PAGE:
Grilled ramps: simple, spectacular, seasonal bounty
Ramps, sometimes called wild leek, is a wild onion native to North America. The bulb resembles that of a scallion but it has beautiful flat, broad leaves. It's considered a delicacy in the spring when it first appears, and adds a lovely garlic-onion flavor to savory dishes.
We're coming to the tail end of wild ramp season here in the Hudson Valley so we made one more push to harvest a few more yesterday and we couldn't have picked a nicer day for it.Skip to next paragraph
Eve is the creator of The Garden of Eating, a blog about food--cooking it, eating it, and growing it. She has a legendary love of aprons and can often be found salivating over the fruits and veggies at one of the many farmers’ markets near her home in Woodstock, NY. You can also follow her on Facebook, Twitter, or Pinterest.
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Just a reminder to please harvest sustainably if you are fortunate enough to find a big enough patch to sustain some picking. You can only take a fraction of the plants without impacting their ability to thrive next year. If you're not sure how much is too much, my friend and fellow Woodstock Farm Festival-er, Rick is a big proponent of snipping just the greens instead of digging up the entire plant.
And don't forget that you can – and should – start your own patch by planting seeds and transplanting bulbs! We started this process last year by ordering ramp bulbs and seeds from Facemire's farm.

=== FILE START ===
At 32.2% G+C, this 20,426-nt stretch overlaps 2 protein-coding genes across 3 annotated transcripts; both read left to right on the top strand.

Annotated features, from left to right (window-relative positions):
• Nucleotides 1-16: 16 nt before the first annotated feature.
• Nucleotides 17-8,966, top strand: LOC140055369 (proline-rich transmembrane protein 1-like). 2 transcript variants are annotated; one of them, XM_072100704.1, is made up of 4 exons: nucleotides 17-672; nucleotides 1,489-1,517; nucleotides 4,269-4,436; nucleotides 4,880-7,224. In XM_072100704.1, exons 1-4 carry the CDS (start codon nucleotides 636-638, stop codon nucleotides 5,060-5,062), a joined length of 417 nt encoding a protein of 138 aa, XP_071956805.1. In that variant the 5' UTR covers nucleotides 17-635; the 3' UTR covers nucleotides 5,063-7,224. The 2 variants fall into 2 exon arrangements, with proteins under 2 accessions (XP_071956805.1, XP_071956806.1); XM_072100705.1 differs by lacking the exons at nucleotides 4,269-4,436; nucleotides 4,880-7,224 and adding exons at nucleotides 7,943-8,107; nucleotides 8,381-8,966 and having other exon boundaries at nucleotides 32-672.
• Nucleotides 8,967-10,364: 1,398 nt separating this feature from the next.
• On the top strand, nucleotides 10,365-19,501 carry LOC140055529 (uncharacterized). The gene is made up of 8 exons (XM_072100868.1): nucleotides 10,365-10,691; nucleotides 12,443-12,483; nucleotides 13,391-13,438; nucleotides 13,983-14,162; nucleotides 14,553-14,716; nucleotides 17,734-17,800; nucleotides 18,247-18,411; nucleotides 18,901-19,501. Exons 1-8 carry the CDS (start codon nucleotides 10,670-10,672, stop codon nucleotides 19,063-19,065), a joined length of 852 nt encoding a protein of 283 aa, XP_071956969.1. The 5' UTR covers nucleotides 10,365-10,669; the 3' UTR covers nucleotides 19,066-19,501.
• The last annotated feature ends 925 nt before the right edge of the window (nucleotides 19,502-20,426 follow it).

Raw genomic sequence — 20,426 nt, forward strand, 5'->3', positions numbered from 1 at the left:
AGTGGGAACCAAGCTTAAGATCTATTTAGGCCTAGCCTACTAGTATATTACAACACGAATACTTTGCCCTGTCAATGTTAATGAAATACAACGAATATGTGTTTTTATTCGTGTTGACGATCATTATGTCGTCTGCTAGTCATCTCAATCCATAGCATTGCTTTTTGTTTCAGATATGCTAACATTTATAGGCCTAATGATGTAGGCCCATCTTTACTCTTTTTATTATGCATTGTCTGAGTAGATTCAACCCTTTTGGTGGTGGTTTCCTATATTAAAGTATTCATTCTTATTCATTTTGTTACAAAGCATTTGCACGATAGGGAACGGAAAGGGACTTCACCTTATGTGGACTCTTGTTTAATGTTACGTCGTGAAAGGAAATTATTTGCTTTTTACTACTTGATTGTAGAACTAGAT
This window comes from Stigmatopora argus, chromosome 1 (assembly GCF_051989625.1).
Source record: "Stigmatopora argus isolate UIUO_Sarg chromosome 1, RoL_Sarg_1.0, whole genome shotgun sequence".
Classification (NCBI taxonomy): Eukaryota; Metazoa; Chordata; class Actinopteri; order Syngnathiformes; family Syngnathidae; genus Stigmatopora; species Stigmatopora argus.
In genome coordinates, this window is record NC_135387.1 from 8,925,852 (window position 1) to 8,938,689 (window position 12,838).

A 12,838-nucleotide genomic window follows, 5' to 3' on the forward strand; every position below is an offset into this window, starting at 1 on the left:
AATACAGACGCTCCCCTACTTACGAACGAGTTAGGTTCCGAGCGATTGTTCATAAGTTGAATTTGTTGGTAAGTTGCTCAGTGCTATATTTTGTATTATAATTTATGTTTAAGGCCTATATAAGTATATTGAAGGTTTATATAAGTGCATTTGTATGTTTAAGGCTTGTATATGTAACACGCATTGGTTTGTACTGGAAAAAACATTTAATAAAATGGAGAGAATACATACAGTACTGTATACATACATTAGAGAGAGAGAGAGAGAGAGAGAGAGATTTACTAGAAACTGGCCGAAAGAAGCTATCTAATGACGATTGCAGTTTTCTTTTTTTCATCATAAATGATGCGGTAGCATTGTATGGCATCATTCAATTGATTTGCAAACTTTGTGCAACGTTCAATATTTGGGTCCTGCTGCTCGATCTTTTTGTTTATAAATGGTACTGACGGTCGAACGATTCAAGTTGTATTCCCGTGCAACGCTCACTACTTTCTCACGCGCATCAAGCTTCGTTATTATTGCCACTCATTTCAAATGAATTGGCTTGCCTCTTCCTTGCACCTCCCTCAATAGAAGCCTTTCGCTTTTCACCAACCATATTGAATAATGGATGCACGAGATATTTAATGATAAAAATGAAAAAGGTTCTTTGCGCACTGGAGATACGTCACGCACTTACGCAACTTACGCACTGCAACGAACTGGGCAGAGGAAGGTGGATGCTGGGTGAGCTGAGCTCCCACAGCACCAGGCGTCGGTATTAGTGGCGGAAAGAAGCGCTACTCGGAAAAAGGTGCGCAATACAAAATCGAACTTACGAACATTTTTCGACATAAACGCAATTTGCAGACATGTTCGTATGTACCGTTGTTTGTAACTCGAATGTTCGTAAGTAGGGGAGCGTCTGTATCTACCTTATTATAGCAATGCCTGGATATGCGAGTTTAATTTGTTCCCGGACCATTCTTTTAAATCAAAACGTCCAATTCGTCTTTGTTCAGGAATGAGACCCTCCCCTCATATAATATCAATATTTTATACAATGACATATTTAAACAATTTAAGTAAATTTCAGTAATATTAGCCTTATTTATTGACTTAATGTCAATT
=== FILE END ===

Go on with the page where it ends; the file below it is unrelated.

The bulbs we planted last year are up again this year and seem to be doing well though it will be a number of years before they've spread enough to harvest any of them. We'll just keep at it, though, and eventually should have a stellar patch of these singularly tasty spring onions.
If you want to start your own patch (do it!) keep in mind that ramps like sandy, loamy soil near streams or on hillsides in deciduous forest – I've heard that maple and oak trees are their favorites – where they can enjoy the early spring sunshine before the trees leaf out and benefit from the natural mulch of leaf litter in the fall. They do not like the acidic soil and limited sunlight of conifer (pine/evergreen) forest.
Now that my little lecture has been delivered, back to the grilled ramps.We made these last night to accompany some grilled salmon with mustard and thyme and we are hooked! Even our 4-year-old son who does not typically like onion-y, garlicky foods attacked them with great enthusiasm.
Very simple, too. Just toss with olive oil, salt and pepper and grill. Enjoy!
Serves 2-4 as a side
1 bunch (roughly 20) amps, cleaned with root ends cut off
1 to 2 teaspoons olive oil
Freshly ground black pepper
1. Clean and preheat your grill.
2. While you're waiting for the grill to heat up, toss the ramps with the olive oil, sea salt and pepper in a large bowl until well-coated.
3. Lower flame to medium and lay the ramps out in a single layer. Cook until grill marks form then turn to the other side – this should only take 1 to 2 minutes on each side.
4. Remove to a platter and serve.
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